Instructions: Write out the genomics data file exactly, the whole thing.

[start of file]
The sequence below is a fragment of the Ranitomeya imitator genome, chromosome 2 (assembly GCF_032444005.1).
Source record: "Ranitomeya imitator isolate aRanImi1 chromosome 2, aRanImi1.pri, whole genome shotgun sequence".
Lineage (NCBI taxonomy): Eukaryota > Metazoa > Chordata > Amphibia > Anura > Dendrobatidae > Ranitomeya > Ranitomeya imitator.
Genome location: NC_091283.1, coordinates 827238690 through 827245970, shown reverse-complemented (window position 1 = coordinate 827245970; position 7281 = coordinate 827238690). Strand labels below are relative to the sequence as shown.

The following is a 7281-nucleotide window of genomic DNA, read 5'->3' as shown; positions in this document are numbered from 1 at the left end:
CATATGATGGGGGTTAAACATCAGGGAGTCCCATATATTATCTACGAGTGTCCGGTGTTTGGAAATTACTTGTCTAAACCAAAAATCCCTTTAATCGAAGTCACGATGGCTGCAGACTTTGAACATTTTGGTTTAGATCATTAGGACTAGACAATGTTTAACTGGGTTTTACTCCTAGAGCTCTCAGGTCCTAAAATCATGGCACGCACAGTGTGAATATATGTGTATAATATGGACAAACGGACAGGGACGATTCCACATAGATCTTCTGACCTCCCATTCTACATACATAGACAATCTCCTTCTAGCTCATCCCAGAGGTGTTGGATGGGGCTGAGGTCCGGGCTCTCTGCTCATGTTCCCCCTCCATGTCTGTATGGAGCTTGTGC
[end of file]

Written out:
The sequence below is a fragment of the Ranitomeya imitator genome, chromosome 2 (assembly GCF_032444005.1).
Source record: "Ranitomeya imitator isolate aRanImi1 chromosome 2, aRanImi1.pri, whole genome shotgun sequence".
Lineage (NCBI taxonomy): Eukaryota > Metazoa > Chordata > Amphibia > Anura > Dendrobatidae > Ranitomeya > Ranitomeya imitator.
Genome location: NC_091283.1, coordinates 827238690 through 827245970, shown reverse-complemented (window position 1 = coordinate 827245970; position 7281 = coordinate 827238690). Strand labels below are relative to the sequence as shown.

The following is a 7281-nucleotide window of genomic DNA, read 5'->3' as shown; positions in this document are numbered from 1 at the left end:
CATATGATGGGGGTTAAACATCAGGGAGTCCCATATATTATCTACGAGTGTCCGGTGTTTGGAAATTACTTGTCTAAACCAAAAATCCCTTTAATCGAAGTCACGATGGCTGCAGACTTTGAACATTTTGGTTTAGATCATTAGGACTAGACAATGTTTAACTGGGTTTTACTCCTAGAGCTCTCAGGTCCTAAAATCATGGCACGCACAGTGTGAATATATGTGTATAATATGGACAAACGGACAGGGACGATTCCACATAGATCTTCTGACCTCCCATTCTACATACATAGACAATCTCCTTCTAGCTCATCCCAGAGGTGTTGGATGGGGCTGAGGTCCGGGCTCTCTGCTCATGTTCCCCCTCCATGTCTGTATGGAGCTTGTGC